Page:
UCD School of Classics is delighted to launch ACCESS CLASSICS TRANSITION YEAR UNIT (Author, Dr Bridget Martin)
Access Classics created this Transition Year (TY) Unit to facilitate second-level institutions in either introducing Classical Studies at TY level, consolidating their students’ learning of the subject from the Junior Cycle, or acting as a bridge into or introduction to the subject at Senior Cycle level. Attached below are the Unit Outline, A Manual for Teachers and a supplementary PowerPoint (this contains copies of images and worksheets from the Manual in an easy to print and view format).
The Unit is comprehensive, accessible and user-friendly:
(Powerpoint slide show can be requested from Dr Bridget Martin, firstname.lastname@example.org)
- The Teachers’ Manual contains extensive lesson plans, materials, discussion topics and project ideas, all of which allow it to be taught by teachers who are not familiar with Classical Studies. This means that schools which do not, or cannot, currently offer Classical Studies at Junior Cycle or Senior Cycle can introduce it to their Transition Year students.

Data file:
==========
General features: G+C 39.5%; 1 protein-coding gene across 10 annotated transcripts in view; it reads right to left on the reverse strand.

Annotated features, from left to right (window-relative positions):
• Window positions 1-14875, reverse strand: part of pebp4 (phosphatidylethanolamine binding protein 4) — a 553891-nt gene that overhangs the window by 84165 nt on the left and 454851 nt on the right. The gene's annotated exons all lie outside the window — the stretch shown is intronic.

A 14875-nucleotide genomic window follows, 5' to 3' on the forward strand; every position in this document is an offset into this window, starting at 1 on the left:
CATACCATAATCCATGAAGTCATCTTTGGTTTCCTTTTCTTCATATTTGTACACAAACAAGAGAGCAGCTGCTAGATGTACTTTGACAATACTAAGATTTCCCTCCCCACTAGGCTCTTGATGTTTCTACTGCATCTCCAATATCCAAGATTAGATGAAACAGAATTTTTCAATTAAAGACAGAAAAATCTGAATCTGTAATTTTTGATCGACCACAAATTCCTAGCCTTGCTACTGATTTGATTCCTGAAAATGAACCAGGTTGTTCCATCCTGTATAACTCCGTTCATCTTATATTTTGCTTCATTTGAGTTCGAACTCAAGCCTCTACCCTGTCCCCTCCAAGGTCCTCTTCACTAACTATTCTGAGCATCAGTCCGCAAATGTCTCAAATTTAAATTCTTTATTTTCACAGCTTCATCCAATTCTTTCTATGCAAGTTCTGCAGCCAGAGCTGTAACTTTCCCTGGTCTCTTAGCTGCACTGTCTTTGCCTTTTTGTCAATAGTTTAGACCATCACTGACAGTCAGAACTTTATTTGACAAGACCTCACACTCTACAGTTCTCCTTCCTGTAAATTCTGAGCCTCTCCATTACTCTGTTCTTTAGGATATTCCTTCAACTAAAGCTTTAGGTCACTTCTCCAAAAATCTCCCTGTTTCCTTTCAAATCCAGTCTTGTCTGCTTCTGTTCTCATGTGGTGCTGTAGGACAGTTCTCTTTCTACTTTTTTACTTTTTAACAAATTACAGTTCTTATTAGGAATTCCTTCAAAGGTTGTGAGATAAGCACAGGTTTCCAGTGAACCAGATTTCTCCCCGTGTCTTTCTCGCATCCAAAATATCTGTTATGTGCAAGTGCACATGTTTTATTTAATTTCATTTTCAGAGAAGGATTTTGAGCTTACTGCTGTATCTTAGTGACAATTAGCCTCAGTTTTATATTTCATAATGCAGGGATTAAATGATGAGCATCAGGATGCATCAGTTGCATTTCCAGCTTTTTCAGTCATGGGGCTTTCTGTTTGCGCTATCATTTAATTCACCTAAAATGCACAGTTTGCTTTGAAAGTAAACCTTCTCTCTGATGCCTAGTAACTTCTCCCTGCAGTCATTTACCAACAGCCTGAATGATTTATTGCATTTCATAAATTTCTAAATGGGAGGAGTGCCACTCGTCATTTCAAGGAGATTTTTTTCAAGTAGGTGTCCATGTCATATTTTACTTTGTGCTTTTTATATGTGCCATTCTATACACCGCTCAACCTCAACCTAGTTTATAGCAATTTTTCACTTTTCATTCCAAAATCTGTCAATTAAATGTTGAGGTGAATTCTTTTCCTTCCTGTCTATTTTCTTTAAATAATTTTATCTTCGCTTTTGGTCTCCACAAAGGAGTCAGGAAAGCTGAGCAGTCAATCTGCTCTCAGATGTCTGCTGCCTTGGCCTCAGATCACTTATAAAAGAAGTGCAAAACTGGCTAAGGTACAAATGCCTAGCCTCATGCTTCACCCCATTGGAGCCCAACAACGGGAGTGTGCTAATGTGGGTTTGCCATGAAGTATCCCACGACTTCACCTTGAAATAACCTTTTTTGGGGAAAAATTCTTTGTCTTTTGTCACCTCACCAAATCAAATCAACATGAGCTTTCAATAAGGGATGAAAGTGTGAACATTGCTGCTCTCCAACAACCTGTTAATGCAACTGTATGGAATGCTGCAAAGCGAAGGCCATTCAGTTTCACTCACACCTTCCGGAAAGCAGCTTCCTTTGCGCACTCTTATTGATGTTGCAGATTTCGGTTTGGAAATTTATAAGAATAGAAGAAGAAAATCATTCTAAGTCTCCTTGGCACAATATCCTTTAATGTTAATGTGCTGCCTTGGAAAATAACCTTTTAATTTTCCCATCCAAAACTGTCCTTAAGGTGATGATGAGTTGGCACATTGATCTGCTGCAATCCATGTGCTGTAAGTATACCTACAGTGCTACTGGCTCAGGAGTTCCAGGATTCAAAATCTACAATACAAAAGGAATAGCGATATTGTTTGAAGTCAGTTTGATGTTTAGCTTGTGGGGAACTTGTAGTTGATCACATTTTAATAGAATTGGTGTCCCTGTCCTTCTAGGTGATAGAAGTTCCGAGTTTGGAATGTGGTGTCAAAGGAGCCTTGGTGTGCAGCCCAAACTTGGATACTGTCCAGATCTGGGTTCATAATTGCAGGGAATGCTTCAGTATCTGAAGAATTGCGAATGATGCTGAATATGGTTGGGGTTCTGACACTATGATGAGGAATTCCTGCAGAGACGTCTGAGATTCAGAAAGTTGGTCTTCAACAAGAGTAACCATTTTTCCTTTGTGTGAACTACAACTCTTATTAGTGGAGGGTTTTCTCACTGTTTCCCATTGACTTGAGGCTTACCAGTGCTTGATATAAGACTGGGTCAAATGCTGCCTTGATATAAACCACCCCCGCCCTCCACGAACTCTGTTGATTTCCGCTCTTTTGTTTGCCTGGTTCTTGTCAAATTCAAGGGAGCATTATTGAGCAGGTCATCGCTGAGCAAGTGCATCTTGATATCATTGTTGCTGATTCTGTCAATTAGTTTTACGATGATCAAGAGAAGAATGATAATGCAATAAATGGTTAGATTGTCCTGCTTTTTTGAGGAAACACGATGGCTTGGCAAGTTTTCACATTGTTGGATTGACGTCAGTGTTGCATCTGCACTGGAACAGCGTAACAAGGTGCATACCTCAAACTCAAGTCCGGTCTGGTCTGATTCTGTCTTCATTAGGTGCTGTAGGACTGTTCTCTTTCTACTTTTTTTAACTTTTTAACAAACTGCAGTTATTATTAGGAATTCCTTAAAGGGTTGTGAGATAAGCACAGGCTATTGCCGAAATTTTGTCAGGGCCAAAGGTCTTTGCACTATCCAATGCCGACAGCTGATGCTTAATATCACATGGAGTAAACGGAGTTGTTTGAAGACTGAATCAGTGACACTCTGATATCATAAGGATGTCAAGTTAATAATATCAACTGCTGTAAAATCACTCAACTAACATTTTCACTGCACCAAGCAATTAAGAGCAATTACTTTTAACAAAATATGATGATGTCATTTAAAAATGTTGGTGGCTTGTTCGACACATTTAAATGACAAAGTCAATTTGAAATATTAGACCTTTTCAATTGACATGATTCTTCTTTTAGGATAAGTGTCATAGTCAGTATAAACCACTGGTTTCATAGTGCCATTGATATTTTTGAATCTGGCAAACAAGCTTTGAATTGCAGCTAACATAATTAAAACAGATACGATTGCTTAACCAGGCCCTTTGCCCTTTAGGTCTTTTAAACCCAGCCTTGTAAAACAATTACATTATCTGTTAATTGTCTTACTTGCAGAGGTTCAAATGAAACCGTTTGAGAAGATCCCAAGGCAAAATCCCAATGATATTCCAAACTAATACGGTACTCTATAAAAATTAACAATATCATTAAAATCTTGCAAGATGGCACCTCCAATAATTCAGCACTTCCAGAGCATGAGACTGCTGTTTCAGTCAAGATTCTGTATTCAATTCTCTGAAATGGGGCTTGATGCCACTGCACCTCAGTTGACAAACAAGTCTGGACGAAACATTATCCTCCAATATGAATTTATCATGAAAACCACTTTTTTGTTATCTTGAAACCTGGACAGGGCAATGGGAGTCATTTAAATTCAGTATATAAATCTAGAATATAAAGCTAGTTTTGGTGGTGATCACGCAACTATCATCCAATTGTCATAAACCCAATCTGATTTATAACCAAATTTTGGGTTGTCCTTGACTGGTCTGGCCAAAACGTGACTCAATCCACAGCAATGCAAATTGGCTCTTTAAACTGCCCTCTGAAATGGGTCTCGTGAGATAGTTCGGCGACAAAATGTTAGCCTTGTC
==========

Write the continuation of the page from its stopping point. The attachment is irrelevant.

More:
- As the Unit covers less common aspects of Classical Studies (see breakdown in Unit Outline or the Teachers’ Manual), it can be used to consolidate learning from the Junior Cycle, serve as an introduction to the subject at Senior Cycle, or act as a bridge between the Junior and Senior Cycle Classical Studies offerings.
- Classical Studies is a multidisciplinary subject encompassing, for example, literature, history, geography, art, architecture, language, archaeology and philosophy. As such, it complements numerous subjects taken at both Junior Cycle and Senior Cycle level, most notably English, History, Art, Geography, and modern languages.
- As the Unit asks students to consider their own political, social, religious and cultural institutions and practices, as well as their relationship with their health and wellbeing, it ties in with various Indicators of Wellbeing (notably ‘responsible’, ‘connected’ and ‘respected’), and aspects of the Unit could be used for some of the allotted Wellbeing hours at Junior Cycle level.
- The Unit is flexible and user-friendly, meaning it can also be used for lunchtime Classics Clubs.
- The Unit can be taught fully in the virtual or physical classroom, or through blended learning. There are suggestions for fieldtrips, but these are supplementary to the lessons and not essential.